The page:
Our Farm of Two Acres 1

Half a century ago there was a good deal of sauciness in the temper and manners of people who had the management of land. The great landowners were introducing improvements, the small farmers were giving up an unprofitable game, and the large farmers — trusting in the Corn-laws — claimed to have their own way, did not care to study their art, unless they lived near Mr. Coke or the Duke of Bedford, and laughed at everybody who attempted tillage on a small scale.

This sauciness brought out William Cobbett, with his strong spirit of antagonism, to contradict every insolent saying, and almost every received maxim of the class; and he broadly and positively declared that a cow and pig could be kept on a quarter of an acre of land. He explained in detail how this might be done; and a great number of people have followed his instructions, finding, for the most part, that though the thing might be practicable for one year, or occasionally at intervals, it is not true that, one year with another, a cow and pig can be kept on a quarter of an acre of land. Since the repeal of the Cornlaws great changes have taken place in the general mind as to what quantity of land will and will not repay the efforts of the husbandman.

The prodigious improvements which have been introduced into agriculture have benefited small properties as well as large; and the same science and art which render it good economy to expend thousands of pounds on the tillage of a large farm enable the intelligent husbandman to obtain from a few roods an amount of value which, nobody but Cobbett dreamed of in the last generation.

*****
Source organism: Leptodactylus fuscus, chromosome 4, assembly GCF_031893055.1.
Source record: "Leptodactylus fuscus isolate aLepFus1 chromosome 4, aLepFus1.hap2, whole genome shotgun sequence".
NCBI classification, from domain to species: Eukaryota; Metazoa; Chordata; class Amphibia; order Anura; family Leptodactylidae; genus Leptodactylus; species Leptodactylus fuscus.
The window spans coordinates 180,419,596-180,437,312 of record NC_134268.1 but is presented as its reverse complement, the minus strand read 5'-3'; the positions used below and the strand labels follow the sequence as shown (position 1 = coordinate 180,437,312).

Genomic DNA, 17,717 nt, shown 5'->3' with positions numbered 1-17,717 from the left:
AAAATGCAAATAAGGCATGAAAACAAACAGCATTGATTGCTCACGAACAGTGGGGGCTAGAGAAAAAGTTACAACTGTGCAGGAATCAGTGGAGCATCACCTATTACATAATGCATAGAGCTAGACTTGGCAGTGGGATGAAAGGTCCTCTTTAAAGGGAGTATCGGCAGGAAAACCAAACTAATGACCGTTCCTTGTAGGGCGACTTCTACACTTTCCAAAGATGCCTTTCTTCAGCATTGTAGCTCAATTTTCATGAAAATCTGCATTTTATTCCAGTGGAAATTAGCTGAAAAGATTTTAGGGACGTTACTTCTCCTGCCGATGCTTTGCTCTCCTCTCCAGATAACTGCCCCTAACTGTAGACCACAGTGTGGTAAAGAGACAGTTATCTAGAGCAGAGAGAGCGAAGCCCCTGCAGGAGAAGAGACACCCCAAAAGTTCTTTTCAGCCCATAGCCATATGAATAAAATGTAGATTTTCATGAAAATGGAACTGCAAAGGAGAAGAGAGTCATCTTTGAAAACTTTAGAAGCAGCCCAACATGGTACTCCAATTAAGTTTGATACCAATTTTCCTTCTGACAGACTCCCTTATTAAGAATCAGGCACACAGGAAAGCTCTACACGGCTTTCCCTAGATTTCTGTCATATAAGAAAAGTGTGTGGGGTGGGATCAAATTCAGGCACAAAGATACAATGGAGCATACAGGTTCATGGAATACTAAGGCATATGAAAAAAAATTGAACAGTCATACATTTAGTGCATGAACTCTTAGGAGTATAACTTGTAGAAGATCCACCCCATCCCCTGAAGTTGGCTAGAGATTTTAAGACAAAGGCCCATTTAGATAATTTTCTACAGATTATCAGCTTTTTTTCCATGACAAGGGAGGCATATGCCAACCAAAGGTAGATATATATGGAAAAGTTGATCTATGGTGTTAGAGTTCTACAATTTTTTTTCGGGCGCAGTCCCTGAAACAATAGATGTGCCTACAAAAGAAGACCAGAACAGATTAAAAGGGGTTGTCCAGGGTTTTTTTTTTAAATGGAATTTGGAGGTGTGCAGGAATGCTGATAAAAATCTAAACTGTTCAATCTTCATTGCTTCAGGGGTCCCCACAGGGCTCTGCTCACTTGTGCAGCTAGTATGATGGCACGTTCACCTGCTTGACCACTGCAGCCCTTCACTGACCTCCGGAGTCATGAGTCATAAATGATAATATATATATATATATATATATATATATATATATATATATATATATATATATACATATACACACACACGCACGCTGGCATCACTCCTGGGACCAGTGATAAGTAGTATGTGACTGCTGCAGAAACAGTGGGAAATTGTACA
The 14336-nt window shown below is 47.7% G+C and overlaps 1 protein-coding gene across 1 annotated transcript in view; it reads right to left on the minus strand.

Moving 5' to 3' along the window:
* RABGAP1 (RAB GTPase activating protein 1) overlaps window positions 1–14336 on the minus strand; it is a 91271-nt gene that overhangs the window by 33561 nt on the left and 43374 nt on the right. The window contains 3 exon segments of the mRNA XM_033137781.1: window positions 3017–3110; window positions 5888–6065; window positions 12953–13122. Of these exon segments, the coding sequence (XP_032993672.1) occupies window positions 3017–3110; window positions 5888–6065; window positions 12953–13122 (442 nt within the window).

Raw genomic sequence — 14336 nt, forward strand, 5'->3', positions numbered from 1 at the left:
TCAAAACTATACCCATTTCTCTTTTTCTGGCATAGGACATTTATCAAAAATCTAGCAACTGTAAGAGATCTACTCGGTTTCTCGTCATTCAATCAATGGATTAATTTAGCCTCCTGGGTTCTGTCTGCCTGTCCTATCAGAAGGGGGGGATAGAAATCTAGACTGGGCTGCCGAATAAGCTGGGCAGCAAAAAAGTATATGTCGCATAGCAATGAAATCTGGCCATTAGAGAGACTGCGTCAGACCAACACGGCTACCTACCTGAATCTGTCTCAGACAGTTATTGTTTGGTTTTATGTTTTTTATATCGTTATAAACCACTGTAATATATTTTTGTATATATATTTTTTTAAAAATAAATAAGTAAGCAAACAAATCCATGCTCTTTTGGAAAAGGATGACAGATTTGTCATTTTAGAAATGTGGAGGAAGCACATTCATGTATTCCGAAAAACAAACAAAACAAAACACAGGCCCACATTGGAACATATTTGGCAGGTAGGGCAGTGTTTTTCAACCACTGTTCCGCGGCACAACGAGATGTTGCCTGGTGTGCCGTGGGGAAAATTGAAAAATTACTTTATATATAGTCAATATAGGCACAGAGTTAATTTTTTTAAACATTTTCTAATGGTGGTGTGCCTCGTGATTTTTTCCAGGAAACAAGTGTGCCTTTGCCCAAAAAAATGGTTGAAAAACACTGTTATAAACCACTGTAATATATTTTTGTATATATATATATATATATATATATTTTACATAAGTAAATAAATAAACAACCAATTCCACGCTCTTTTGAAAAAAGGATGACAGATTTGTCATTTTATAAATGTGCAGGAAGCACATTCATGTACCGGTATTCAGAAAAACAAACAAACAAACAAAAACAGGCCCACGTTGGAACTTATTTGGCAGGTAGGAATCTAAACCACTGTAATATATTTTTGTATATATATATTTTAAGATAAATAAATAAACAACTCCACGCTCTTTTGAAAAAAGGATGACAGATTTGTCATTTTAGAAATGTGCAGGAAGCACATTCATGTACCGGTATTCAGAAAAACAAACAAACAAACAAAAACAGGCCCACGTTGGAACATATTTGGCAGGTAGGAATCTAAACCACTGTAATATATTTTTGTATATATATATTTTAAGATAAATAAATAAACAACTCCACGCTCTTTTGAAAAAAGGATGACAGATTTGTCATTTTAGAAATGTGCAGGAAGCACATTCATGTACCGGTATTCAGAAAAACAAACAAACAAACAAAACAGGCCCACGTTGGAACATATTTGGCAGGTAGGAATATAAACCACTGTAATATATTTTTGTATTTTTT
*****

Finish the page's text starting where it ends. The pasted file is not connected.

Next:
We do not know that the regular “small-farming” of a former century has as yet revived among us; the competition of the holder of thirty or fifty acres with the tenant of a thousand: but the experiment of making the most of two or three acres is at present one which attracts a good deal of attention. There are few signs of the times in economy and social affairs more thoroughly worthy of the interest it has excited.

There are two classes of persons, broadly speaking, to whom this experiment is of consequence — the husbandman who lives by his land, and gentry, especially ladies, who happen to have a little ground attached to their dwellings, from which it is just as well to derive comfort and luxury, or pecuniary profit, as not. Two remarkable and very interesting statements have been published on the part of these two classes; and I, the present writer, am about to offer a third, in order to render the presentment of the case of ministure farming complete.

John Sillett, the Suffolk shopkeeper, who forsook the shop and took to the spade, recovering his health, and maintaining his family in comfort on two acres of land, has given us his experience in his well-known pamphlet of seven years ago, on “Fork and Spade Husbandry.” The great extension of Freehold Land Societies affords to a multitude of townsmen in England the means of leaving town-industry for rural independence, as John Sillett did, if they choose to work as he did; and it seems probable that a future generation may see a revival of the order of peasant proprietors in this country which was supposed to have died out for ever.